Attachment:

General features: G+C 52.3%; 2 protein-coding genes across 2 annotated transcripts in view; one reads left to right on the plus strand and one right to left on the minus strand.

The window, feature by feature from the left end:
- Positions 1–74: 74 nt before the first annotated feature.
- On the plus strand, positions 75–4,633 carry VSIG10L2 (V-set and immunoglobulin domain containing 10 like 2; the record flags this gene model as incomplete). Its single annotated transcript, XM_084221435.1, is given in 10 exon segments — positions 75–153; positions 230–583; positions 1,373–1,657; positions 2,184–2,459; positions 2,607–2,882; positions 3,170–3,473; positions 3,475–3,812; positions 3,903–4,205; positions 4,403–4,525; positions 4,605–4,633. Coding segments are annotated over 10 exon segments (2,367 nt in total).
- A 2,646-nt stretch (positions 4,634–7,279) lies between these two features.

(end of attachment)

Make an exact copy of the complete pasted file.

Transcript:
General features: G+C 52.3%; 2 protein-coding genes across 2 annotated transcripts in view; one reads left to right on the plus strand and one right to left on the minus strand.

The window, feature by feature from the left end:
- Positions 1–74: 74 nt before the first annotated feature.
- On the plus strand, positions 75–4,633 carry VSIG10L2 (V-set and immunoglobulin domain containing 10 like 2; the record flags this gene model as incomplete). Its single annotated transcript, XM_084221435.1, is given in 10 exon segments — positions 75–153; positions 230–583; positions 1,373–1,657; positions 2,184–2,459; positions 2,607–2,882; positions 3,170–3,473; positions 3,475–3,812; positions 3,903–4,205; positions 4,403–4,525; positions 4,605–4,633. Coding segments are annotated over 10 exon segments (2,367 nt in total).
- A 2,646-nt stretch (positions 4,634–7,279) lies between these two features.